Follow Sarah on social media: @sarahcwalpole 

Renee Salas

Dr Renee Salas

Lead Author of the Lancet  Countdown on Health and Climate Change U.S. Brief since 2018, Emergency Medicine Physician, Massachusetts General Hospital and Harvard Medical School, USA

Speaker's biography
Dr Renee N. Salas is Affiliated Faculty and previous Burke Fellow at the Harvard Global Health Institute (HGHI) and a Yerby Fellow at the Center for Climate, Health, and the Global Environment (C-CHANGE) at the Harvard T.H. Chan School of Public Health. She is also a practising emergency medicine physician in the Department of Emergency Medicine at Massachusetts General Hospital and Harvard Medical School. 
Dr Salas has served as the lead author of the Lancet Countdown on Health and Climate Change U.S. Brief since 2018 and founded its Working Group of over 70 U.S. organizations, institutions, and centres working at the nexus of climate change and health. She was a Co-Director for the first Climate Crisis and Clinical Practice Symposium - in partnership with The New England Journal of Medicine - and spearheads the broader Initiative. She also serves on the planning committee for the National Academy of Medicine’s Climate Change and Human Health Initiative and has testified before Congress for the full House Committee on Oversight and Reform on how climate change is harming health.
She engages in research on how climate change is impacting the healthcare system and developing evidence-based adaptation. She lectures and serves on committees at the nexus of climate and health nationally and internationally, advises and publishes in high impact journals, and her work and expertise are regularly featured in mainstream media outlets like the New York Times, NPR, Time, and the Associated Press. 
Her Doctor of Medicine is from the innovative five-year medical school program to train physician-investigators at the Cleveland Clinic Lerner College of Medicine with a Master of Science in Clinical Research from the Case Western Reserve University School of Medicine. Her Master of Public Health is from the Harvard T.H. Chan School of Public Health with a concentration in environmental health.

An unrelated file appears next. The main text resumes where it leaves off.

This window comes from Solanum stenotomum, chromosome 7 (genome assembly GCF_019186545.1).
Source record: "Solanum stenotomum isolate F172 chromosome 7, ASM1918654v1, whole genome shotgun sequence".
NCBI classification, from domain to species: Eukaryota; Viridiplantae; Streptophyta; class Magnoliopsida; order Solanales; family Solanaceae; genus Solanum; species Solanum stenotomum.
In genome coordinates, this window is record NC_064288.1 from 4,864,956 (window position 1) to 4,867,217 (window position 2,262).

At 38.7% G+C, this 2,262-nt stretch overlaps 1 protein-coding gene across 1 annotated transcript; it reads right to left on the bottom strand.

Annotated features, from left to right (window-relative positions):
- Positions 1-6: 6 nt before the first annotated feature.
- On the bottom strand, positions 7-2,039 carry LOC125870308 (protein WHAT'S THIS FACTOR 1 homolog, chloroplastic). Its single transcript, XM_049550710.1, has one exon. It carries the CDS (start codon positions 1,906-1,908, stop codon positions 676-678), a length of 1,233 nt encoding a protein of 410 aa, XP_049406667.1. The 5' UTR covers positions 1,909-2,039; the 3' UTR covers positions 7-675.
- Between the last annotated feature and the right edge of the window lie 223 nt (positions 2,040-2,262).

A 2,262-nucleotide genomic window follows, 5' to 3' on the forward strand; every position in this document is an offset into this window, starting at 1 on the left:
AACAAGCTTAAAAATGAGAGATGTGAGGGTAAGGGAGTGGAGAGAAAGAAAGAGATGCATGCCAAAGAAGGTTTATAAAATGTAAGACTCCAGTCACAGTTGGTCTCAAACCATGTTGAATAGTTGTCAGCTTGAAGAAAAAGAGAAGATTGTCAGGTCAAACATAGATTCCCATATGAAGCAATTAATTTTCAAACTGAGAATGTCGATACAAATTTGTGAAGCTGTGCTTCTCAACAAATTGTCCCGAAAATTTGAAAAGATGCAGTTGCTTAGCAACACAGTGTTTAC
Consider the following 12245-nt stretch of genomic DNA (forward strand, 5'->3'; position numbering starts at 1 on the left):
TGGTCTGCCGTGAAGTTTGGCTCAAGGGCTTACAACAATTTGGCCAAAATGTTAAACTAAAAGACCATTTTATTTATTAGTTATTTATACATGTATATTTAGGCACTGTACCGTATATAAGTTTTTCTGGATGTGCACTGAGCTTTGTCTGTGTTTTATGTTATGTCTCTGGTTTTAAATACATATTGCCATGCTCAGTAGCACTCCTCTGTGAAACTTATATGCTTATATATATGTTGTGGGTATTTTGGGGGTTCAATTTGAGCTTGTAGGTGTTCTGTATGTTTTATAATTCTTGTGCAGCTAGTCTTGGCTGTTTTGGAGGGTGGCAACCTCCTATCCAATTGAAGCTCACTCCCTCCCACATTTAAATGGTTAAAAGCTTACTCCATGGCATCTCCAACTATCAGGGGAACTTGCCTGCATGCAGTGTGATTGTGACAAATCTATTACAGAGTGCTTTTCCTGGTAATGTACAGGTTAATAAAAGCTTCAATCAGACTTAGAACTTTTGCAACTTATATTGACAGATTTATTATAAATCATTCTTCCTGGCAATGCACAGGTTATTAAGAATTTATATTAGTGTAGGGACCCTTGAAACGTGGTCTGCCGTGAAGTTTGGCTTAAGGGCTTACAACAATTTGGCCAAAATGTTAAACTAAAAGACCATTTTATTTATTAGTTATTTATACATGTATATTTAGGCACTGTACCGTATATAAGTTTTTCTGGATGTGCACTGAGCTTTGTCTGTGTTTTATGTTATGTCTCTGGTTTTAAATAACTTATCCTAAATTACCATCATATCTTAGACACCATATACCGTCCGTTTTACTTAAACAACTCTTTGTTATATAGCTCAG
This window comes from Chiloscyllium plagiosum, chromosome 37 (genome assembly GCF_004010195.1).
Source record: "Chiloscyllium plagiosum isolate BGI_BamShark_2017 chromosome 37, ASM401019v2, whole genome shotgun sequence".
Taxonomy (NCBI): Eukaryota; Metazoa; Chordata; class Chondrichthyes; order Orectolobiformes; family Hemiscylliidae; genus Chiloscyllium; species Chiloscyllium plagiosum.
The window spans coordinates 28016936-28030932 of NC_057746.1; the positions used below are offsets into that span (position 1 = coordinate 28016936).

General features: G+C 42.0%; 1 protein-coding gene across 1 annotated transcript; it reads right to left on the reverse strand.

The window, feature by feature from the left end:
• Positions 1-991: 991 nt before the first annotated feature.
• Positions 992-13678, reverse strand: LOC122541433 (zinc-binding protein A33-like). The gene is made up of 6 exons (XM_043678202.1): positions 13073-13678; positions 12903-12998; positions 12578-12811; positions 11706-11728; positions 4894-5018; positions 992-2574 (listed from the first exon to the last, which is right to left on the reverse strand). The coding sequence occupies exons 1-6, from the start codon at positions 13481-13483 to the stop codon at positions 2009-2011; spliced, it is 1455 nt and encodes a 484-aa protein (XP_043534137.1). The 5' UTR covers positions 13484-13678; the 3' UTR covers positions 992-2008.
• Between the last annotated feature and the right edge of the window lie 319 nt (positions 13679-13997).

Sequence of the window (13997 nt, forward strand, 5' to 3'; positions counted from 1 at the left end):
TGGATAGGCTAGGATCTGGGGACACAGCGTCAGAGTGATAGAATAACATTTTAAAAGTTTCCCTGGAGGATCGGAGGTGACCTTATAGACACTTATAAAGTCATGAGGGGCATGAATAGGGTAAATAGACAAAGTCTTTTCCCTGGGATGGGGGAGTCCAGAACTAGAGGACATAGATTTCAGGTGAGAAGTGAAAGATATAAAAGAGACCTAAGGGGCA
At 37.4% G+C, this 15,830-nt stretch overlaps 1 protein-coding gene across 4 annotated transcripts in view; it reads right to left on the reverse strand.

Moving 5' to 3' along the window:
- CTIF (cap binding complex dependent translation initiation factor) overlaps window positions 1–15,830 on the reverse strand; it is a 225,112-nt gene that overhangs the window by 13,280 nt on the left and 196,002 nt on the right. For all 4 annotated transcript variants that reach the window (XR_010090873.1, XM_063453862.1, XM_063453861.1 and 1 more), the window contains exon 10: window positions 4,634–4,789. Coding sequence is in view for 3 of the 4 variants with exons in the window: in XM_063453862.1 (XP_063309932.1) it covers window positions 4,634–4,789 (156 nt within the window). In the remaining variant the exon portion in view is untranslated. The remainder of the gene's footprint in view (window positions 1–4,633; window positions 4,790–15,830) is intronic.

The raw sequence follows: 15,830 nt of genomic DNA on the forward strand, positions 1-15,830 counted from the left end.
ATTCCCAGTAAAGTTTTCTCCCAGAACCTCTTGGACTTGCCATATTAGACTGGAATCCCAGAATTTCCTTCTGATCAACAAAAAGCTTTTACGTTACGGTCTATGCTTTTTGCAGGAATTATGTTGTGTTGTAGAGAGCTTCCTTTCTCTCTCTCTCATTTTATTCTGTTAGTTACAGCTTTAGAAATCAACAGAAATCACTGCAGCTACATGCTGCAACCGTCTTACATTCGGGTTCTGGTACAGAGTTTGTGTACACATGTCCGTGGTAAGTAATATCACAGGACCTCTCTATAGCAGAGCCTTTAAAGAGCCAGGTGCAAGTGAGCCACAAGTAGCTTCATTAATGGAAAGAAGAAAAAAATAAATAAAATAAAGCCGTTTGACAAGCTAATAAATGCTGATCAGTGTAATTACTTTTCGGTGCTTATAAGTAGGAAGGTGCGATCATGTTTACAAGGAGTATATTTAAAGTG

Follow Renee on social media: @ReneeNSalas_MD

Agenda

View the programme

Welcome and introduction

Dr Ioanna Psalti, Council Member, RSM Medicine and Society Section and Dr Andrew Papanikitas, President, RSM GP Section

Why climate change in medical education and why now?

Tamara Lucas, Executive Editor, The Lancet 

Climate change and health: Implications for CPD

Sir Andrew Haines, Professor of Environmental Change and Public Health at the London School of Hygiene and Tropical Medicine

Climate in medical education and training

Aarti Bansal, Founder, Greener Practice Network, GP and NIHR research fellow at Hull York Medical School and Sarah Walpole, Infectious Diseases Registrar, Newcastle Hospitals, Sustainable Healthcare Education Network 

The USA perspective on the learning needs of qualified professionals with respect to the environment, and the integration of climate in the curriculum

Renee Salas, Lead Author of the Lancet Countdown on Health and Climate Change U.S. Brief since 2018, Emergency Medicine Physician,  Emergency Medicine, Massachusetts General Hospital and Harvard Medical School  

Panel discussion
Closing remarks

Location

Online

Disclaimer: All views expressed in this webinar are of the speakers themselves and not of the RSM nor the speaker's organisations.

Special rates for difficult times 
The RSM wishes to offer healthcare professionals continued learning opportunities during the coronavirus pandemic. The RSM’s ​weekly COVID-19 Series ​webinars remain free of charge, while there will be small charges to register for other online education. These fees will enable the RSM to continue its programme of activities and will apply during the course of the pandemic.

Registration for this webinar will close 2 hours prior to the start time. You will receive the webinar link 2 hours before the meeting. Late registrations will not be accepted.

This webinar will be available for registered delegates 30 days after on Zoom. The link will be sent 24 hours after the webinar takes place. 

This webinar will be recorded and stored by the Royal Society of Medicine and may be  distributed  in future on various internet channels.